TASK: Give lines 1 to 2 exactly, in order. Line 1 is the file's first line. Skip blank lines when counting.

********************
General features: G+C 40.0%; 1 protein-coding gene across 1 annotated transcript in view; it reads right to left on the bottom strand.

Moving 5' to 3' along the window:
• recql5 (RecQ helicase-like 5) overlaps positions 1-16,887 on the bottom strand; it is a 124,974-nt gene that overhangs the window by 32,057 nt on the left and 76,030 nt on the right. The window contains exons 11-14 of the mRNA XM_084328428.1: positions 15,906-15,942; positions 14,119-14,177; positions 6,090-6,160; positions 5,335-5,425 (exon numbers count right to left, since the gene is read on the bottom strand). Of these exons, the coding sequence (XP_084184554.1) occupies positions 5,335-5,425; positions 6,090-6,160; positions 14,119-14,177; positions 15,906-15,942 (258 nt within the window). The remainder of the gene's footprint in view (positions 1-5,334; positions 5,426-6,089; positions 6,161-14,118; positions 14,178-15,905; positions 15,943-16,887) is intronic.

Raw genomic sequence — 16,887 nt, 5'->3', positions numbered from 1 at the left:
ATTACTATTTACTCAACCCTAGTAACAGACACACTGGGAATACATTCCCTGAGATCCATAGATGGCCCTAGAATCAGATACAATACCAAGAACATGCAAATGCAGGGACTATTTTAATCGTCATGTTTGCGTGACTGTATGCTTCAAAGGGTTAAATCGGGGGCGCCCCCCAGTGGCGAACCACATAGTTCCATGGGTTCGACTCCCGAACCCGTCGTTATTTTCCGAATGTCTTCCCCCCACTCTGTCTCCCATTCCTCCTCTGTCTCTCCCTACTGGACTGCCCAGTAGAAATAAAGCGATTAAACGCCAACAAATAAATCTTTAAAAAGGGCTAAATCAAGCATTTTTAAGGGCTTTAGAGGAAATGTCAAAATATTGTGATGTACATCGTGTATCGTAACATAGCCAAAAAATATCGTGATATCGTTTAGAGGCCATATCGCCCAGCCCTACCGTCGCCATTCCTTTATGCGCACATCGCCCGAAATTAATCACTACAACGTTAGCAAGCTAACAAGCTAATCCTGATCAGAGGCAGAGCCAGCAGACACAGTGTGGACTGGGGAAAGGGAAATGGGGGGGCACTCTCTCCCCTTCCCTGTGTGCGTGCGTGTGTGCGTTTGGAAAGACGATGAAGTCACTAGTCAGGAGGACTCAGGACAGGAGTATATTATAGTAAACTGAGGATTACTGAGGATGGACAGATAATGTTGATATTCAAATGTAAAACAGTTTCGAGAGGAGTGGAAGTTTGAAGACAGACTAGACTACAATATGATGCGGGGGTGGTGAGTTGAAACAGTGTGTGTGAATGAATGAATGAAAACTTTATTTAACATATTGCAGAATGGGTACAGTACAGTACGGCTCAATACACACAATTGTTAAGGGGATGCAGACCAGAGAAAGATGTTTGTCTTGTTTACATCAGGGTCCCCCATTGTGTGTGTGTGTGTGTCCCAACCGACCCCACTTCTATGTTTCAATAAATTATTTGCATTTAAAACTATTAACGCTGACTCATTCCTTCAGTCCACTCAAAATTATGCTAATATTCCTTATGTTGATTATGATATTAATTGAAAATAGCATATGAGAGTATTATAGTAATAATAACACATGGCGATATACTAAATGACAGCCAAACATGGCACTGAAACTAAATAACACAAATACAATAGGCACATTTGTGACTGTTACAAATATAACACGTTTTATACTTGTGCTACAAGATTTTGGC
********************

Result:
General features: G+C 40.0%; 1 protein-coding gene across 1 annotated transcript in view; it reads right to left on the bottom strand.

Moving 5' to 3' along the window: